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The Times-Delphic

The Student News Site of Drake University

The Times-Delphic

“Andor” review: this is the (show) you’re looking for

Courtesy of Wikimedia Commons

Once again, Disney+ has provided another show for us, Star Wars connoisseurs. “Andor” is the most recent show that takes us back to that familiar galaxy, far far away.

Remember Cassian Andor? That sorta love interest, co-protagonist from the “Rogue One” film?

Andor was a character both introduced and killed off in the span of a single film. While I have nothing against his character – he was well-written and interesting to say the least – I just think the film did a good job of introducing and telling his story that needed to be told.

I didn’t walk out of the movie thinking, “Wow! I sure hope that one guy gets a whole 24-episode spin-off TV series.”

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He was interesting for what he was, but I didn’t want or feel I needed more about him.

But, because I’m a die-hard Star Wars fan who enjoys anything and everything that that galaxy has to offer, of course, I sit down each Wednesday to watch the newest episode of “Andor” that comes out. 

As of writing this, only five episodes have been released, and oh my god am I thoroughly and pleasantly surprised. 

Starting with the weakest points, honestly, it’s Andor himself. He’s not doing anything wrong and everything he does is written fine, but the show is filled with multiple different plot lines, and the one he’s a part of is probably my least favorite. 

The title of the show is his name, yet there is so much going on that the show is about far more than just a Cassian Andor origin. 

One of my favorite scenes so far in the show is simply a bunch of Imperial bureaucrats sitting at a round table talking business. 

Yes, we’re all familiar with the big evil Galactic Empire, but it’s genuinely interesting to see more of the technicalities of how it’s run. The Empire is more than just Darth Vader blowing up planets. 

So getting to see more of the average person in the Empire makes the whole Star Wars universe come alive. The show demonstrates that it’s not all black and white. 

Yes, I know, the Empire on the grand scale of things has committed countless atrocities and is run by the Dark Lords of the Sith (I am not defending the literal genocide of the Jedi and slaughter of children and other innocent alien races), but we see in this show, not every Imperial is inherently evil. 

Some are just there for the paycheck to simply support themselves and their families. In fact, most of them are oblivious (and understandably) to the darker doings of the Empire. 

Another thing the show does well shows what life is like for both the average citizen and the rich. The rich people support the Empire because it keeps them rich, while the average citizen is either indifferent or supports the Empire simply because they’re not fully aware of what it is and think they will get rich.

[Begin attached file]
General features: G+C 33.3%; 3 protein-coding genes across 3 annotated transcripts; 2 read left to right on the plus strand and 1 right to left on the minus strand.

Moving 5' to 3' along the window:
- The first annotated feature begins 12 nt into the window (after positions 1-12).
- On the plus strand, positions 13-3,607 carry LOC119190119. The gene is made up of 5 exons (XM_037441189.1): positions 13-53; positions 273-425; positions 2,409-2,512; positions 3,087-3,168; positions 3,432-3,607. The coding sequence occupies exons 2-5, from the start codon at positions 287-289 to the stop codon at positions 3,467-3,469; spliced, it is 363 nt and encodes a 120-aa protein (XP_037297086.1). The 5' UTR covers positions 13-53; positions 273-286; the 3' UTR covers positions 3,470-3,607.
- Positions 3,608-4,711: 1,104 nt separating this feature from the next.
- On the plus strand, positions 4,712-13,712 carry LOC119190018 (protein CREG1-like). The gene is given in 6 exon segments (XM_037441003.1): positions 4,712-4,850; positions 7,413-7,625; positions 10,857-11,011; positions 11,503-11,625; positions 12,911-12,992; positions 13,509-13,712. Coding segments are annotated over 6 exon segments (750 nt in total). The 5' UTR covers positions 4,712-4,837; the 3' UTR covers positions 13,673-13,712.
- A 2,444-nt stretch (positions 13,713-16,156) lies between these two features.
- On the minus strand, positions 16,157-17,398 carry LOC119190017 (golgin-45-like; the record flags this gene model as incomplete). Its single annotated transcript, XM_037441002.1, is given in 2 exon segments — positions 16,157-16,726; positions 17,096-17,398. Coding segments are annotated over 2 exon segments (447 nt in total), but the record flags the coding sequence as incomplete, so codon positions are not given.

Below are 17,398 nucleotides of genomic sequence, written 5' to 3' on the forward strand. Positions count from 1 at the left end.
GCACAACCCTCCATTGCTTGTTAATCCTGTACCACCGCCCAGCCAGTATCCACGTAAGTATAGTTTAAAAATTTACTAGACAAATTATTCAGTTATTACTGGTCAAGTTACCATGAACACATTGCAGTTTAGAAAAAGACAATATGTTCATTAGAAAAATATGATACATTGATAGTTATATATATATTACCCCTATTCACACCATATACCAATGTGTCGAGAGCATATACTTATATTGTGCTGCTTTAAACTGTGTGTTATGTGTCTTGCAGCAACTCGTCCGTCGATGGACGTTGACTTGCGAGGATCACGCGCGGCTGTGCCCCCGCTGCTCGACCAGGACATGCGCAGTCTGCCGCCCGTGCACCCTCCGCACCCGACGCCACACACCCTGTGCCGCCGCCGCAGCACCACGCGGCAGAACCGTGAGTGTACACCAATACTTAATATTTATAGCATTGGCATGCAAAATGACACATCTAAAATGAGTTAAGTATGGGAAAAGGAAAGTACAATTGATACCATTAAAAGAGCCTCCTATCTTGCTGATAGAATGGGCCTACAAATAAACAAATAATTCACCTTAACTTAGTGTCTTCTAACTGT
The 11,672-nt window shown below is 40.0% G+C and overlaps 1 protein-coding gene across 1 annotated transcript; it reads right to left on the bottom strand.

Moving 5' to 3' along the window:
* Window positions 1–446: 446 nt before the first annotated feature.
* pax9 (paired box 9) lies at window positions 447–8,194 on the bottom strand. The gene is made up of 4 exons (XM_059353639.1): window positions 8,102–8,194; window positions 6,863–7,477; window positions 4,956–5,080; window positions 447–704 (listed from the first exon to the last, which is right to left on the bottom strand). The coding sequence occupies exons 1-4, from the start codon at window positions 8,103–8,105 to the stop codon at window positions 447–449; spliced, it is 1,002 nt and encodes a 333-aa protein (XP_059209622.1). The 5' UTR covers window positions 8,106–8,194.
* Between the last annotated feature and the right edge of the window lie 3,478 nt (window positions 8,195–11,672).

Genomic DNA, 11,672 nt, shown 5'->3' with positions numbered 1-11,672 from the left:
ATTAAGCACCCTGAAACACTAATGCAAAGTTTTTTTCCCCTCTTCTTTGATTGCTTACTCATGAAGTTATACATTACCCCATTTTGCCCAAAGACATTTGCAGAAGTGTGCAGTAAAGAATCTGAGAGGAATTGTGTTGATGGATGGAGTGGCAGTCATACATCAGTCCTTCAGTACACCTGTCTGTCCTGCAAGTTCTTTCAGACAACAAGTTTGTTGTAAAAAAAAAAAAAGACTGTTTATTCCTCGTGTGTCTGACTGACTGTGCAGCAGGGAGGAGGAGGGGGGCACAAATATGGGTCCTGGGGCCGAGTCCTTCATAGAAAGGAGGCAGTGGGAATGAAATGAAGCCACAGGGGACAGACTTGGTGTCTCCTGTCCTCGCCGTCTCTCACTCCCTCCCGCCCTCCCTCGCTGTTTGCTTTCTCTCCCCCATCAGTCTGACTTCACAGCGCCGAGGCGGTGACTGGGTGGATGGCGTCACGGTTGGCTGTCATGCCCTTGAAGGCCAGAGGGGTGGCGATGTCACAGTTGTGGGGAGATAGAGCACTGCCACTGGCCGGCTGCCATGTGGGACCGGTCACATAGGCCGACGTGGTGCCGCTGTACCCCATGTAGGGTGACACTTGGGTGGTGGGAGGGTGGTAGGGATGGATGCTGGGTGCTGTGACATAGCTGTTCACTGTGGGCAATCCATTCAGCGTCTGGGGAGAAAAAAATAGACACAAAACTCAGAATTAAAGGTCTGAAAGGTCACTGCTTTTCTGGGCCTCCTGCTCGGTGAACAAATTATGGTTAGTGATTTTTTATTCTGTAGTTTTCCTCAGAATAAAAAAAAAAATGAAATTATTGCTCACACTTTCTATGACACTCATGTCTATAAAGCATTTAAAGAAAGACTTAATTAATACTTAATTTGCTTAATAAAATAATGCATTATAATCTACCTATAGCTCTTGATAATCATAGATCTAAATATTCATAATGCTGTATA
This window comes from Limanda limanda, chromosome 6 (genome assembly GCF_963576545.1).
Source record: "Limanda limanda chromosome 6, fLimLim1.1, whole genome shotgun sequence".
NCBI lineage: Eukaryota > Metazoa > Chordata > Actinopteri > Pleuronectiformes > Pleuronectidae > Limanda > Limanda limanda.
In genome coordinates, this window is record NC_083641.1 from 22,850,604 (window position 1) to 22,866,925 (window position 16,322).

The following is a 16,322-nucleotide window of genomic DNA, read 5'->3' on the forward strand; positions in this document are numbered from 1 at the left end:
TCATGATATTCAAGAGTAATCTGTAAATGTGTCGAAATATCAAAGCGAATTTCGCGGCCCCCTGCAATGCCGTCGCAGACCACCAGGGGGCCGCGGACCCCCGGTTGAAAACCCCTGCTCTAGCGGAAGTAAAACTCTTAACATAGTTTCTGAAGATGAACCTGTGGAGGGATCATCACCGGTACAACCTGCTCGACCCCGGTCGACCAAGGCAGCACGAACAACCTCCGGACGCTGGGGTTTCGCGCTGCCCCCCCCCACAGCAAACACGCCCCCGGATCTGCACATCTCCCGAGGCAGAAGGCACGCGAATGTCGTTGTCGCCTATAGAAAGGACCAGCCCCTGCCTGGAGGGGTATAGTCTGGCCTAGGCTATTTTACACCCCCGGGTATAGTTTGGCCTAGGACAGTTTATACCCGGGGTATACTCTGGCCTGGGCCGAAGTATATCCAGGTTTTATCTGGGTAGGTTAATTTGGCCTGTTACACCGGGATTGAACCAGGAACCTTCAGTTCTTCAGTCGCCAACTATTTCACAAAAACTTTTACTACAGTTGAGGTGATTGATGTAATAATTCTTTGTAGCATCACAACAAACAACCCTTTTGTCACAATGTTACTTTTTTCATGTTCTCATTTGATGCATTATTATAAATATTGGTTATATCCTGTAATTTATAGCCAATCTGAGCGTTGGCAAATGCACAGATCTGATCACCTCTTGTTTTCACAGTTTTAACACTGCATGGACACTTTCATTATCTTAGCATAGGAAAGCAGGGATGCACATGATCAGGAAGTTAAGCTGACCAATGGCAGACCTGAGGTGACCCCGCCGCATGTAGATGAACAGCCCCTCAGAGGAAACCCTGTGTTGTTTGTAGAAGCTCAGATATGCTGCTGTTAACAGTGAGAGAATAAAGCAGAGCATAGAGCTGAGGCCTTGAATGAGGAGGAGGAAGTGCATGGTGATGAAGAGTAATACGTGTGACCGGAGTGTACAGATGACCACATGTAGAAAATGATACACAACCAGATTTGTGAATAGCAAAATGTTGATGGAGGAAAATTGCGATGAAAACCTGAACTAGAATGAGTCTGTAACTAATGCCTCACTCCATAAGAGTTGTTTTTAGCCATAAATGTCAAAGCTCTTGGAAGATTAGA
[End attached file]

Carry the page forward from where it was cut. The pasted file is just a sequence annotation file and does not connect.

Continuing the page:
The show has some good, well-written, realistic drama and relationships that make the galaxy once again feel more lived in, alive and relatable. 

I’ll reiterate the show isn’t doing much in regard to its titular star, Andor. Once again, nothing against the character (or the actor, Diego Luna, who is phenomenal and a real charm), but I feel you could replace Andor with literally a brand new, never-before-seen character, and the story would flow the exact same. 

The reason this show truly stands out is because of world-building. This show has nothing to do with the Jedi or the Force. It is strictly a political spy thriller…in space!

The Star Wars galaxy is huge and full of so many opportunities for different stories. It is so nice to see a story with a different style and tone.

That’s when I realized, so far it’s been the shows no one asked for that have been the best. 

For example, no one asked Lucasfilm to make “The Mandalorian,” but now it’s considered one of the best Star Wars shows right now. The same goes for Andor – no one asked for this show, but now I consider it one of my favorites.

Comparatively, we can look at shows like “Obi-Wan” or “Boba Fett.” While I personally enjoyed them both (because in the end, I’m a lover of all things Star Wars), I did have gripes, and generally, there was backlash from audiences. 

Why is this important? Because “Obi-Wan” and “Boba Fett” were both shows the fans kept asking for. 

I guess what I’m trying to say is the thing that is keeping Star Wars enjoyable is the new fresh ideas, tones and styles – and perhaps when it’s something no one asked for, there’s no high expectations.

I’ll end this by saying I definitely recommend “Andor.” Whether you’re a Star Wars fan or not. You don’t need much prior knowledge as the show does introduce you to stuff fairly easily.

So, once again, go watch the show. Now! Stop reading this, and just go watch it.

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